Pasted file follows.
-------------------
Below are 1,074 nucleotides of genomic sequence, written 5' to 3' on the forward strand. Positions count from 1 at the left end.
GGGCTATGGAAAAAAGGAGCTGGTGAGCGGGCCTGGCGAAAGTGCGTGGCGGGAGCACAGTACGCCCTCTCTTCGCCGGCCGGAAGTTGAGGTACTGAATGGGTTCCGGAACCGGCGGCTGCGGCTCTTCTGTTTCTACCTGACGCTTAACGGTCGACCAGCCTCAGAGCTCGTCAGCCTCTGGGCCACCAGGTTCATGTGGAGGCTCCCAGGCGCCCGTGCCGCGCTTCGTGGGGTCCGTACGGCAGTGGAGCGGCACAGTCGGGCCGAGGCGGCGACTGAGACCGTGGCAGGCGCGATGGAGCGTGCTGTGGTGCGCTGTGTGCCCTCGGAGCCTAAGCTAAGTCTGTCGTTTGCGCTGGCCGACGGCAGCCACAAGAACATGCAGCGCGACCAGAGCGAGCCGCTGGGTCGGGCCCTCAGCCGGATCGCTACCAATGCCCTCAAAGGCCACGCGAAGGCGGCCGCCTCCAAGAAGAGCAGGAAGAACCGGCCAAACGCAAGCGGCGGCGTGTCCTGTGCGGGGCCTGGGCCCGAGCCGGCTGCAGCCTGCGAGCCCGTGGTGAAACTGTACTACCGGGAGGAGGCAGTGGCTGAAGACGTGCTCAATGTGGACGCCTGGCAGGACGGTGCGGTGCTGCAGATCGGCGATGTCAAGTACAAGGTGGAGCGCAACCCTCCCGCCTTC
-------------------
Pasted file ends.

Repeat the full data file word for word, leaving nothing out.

Below are 1,074 nucleotides of genomic sequence, written 5' to 3' on the forward strand. Positions count from 1 at the left end.
GGGCTATGGAAAAAAGGAGCTGGTGAGCGGGCCTGGCGAAAGTGCGTGGCGGGAGCACAGTACGCCCTCTCTTCGCCGGCCGGAAGTTGAGGTACTGAATGGGTTCCGGAACCGGCGGCTGCGGCTCTTCTGTTTCTACCTGACGCTTAACGGTCGACCAGCCTCAGAGCTCGTCAGCCTCTGGGCCACCAGGTTCATGTGGAGGCTCCCAGGCGCCCGTGCCGCGCTTCGTGGGGTCCGTACGGCAGTGGAGCGGCACAGTCGGGCCGAGGCGGCGACTGAGACCGTGGCAGGCGCGATGGAGCGTGCTGTGGTGCGCTGTGTGCCCTCGGAGCCTAAGCTAAGTCTGTCGTTTGCGCTGGCCGACGGCAGCCACAAGAACATGCAGCGCGACCAGAGCGAGCCGCTGGGTCGGGCCCTCAGCCGGATCGCTACCAATGCCCTCAAAGGCCACGCGAAGGCGGCCGCCTCCAAGAAGAGCAGGAAGAACCGGCCAAACGCAAGCGGCGGCGTGTCCTGTGCGGGGCCTGGGCCCGAGCCGGCTGCAGCCTGCGAGCCCGTGGTGAAACTGTACTACCGGGAGGAGGCAGTGGCTGAAGACGTGCTCAATGTGGACGCCTGGCAGGACGGTGCGGTGCTGCAGATCGGCGATGTCAAGTACAAGGTGGAGCGCAACCCTCCCGCCTTC